Kerry introduces Families First Immigration Enforcement Act
Senator John Kerry today introduced the Families First Immigration Enforcement Act, a bill that would require Immigration and Customs Enforcement to use safe and humane policies and procedures when dealing with the arrest, detention and processing of anyone involved in workplace immigration enforcement operations. Senator Kerry first introduced this important legislation as an amendment to the failed comprehensive immigration bill this summer.
"While I recognize the importance of enforcing our immigration laws, it is absolutely critical that we also respect basic human dignity. Regardless of one's legal status in our country, we are all human beings and deserve to be treated as such," said Senator Kerry. "The immigration raid in New Bedford earlier this year was a stark reminder of how easily these civil liberties can fall by the wayside. That is unacceptable. When people are treated inhumanely, entire communities suffer, including children and the elderly. I strongly urge my colleagues to take a stand against these injustices and support the Families First Immigration Enforcement Act."
Kerry's legislation would require Immigrations and Customs Enforcement (ICE) to:
* afford access to state social service agencies to screen and interview detainees. A majority of the problems in raids across the country arose from the fact that people were too scared or intimidated to provide information to ICE agents. Social service agencies are better equipped to handle child and family needs;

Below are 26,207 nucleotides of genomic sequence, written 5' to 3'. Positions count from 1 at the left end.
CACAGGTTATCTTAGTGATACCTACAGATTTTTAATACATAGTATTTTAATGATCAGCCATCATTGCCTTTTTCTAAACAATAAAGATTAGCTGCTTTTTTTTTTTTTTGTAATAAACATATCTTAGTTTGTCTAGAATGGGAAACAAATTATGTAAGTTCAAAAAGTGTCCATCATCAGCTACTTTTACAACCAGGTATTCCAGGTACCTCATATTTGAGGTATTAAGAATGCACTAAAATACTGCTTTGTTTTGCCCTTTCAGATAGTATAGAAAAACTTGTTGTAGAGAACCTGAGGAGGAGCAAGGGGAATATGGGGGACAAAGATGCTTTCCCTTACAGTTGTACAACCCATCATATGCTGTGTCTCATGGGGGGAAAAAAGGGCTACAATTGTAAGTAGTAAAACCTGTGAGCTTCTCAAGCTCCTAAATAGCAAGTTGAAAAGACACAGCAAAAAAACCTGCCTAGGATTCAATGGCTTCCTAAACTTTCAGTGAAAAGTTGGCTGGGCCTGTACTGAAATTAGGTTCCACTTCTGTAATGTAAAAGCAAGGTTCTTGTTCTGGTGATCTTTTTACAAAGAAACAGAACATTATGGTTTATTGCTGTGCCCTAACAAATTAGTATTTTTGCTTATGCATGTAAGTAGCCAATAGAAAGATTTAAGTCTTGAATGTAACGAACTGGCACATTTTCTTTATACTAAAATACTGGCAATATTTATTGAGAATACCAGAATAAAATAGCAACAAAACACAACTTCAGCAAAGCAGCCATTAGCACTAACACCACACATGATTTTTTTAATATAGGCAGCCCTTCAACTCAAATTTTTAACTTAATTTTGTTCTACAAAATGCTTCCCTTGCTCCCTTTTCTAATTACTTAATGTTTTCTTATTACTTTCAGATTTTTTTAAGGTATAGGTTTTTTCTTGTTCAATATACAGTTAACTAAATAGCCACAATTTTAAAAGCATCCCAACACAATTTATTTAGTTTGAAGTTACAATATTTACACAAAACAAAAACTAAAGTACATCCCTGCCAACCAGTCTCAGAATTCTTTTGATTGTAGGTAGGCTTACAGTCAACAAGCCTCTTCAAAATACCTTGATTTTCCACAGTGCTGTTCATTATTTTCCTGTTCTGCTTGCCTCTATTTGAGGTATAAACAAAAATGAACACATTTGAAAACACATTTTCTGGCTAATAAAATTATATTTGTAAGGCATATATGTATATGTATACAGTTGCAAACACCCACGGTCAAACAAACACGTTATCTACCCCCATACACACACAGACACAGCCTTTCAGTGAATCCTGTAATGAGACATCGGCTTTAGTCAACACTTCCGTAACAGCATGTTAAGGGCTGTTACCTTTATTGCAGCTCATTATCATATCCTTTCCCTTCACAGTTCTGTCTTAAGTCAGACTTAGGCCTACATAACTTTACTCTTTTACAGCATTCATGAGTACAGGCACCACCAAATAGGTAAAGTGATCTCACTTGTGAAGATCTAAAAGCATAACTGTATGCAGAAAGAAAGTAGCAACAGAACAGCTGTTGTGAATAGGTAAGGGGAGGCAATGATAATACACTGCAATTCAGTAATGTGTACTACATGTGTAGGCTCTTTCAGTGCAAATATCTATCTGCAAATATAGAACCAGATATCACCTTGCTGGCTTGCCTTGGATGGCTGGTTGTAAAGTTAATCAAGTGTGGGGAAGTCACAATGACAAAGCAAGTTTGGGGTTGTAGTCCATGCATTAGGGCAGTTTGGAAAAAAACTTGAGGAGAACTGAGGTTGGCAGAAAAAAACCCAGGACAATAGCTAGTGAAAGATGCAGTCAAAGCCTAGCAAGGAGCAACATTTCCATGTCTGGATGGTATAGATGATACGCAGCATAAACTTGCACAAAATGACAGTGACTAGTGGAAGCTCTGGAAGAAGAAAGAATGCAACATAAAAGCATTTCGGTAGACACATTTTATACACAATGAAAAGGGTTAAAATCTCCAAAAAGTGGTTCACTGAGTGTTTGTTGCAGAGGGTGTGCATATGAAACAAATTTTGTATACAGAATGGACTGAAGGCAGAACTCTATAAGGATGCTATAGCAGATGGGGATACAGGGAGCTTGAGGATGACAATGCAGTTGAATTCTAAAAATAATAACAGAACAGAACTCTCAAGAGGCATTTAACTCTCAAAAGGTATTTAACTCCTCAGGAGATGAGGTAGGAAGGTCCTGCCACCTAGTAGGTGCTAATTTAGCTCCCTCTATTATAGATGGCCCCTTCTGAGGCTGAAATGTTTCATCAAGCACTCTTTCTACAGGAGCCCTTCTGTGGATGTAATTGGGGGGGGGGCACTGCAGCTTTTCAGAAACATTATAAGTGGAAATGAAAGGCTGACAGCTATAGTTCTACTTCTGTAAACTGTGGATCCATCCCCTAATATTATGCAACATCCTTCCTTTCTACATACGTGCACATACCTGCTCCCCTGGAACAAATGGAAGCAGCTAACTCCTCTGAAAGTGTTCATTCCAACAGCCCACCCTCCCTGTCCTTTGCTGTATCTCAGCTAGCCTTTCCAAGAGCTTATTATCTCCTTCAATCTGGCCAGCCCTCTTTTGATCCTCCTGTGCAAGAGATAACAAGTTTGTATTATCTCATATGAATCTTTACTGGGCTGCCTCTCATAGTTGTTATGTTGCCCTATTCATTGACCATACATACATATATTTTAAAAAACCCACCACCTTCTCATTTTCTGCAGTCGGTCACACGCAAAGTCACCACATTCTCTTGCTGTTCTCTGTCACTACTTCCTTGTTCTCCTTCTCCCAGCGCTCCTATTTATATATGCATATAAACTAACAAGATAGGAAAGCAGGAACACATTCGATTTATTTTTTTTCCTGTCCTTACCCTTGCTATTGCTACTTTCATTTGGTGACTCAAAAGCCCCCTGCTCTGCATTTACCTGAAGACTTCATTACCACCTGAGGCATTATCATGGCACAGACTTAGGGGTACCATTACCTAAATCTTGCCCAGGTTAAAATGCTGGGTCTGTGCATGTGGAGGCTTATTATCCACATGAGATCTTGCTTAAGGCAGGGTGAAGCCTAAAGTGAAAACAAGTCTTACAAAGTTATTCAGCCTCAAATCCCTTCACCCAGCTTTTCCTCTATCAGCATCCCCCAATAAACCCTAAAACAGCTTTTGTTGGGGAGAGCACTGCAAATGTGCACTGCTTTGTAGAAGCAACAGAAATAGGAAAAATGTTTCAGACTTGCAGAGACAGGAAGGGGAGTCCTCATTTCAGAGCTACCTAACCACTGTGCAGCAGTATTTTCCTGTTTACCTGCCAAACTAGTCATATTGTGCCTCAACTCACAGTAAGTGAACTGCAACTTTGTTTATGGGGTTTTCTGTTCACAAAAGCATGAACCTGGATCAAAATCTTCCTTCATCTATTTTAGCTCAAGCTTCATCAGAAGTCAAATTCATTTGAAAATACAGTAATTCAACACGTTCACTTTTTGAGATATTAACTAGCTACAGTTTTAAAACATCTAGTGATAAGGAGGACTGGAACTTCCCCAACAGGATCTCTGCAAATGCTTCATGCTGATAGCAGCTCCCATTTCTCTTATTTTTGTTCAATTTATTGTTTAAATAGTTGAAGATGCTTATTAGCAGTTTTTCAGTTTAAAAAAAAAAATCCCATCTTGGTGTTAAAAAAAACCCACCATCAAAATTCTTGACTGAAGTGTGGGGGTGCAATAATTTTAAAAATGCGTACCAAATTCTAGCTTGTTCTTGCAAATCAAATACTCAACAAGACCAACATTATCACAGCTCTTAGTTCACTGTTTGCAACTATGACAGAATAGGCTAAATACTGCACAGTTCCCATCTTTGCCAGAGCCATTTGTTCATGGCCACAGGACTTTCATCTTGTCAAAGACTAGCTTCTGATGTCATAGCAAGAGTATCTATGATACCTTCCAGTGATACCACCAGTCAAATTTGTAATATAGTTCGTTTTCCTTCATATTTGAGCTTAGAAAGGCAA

* give sufficient notice to these state agencies so they can arrange for representatives who speak the detainees' first language fluently and for any other services that may be needed;
* place aliens in detention within the jurisdiction of the local ICE field office (to the extent that space is available). Previously detainees, many of them nursing mothers, have been shipped off to facilities hundreds of miles away from their families to await a determination of their status;
* provide a toll free number for families to use after a raid, to report their relationship to a detainee or for more information about the status of their loved one; and
* allow the aliens access to legal orientation presentations provided by independent, non-governmental agencies through the Legal Orientation program (in cases of raids with the apprehension of 50 or more). This program cuts down on confusion and allows the detainees to fully appreciate their rights.
* In addition, if a detainee has humanitarian grounds for release, such as a medical condition that require special attention, or pregnant women, nursing mothers, parents who are the sole caretakers of their minor children or elderly relatives, parents who function as the primary contact between the family and those outside the home due to language barriers, parents who are needed to support their spouses in caring for sick or special needs children, parents whose spouses are ill or otherwise unable to be sole caretaker, and minors, within 72 hours of their apprehension, if they are not subject to mandatory detention, or pose and immediate flight right, they shall be released on their own recognizance, on minimum bond or placed in the Intensive Supervision Appearance Program (ISAP).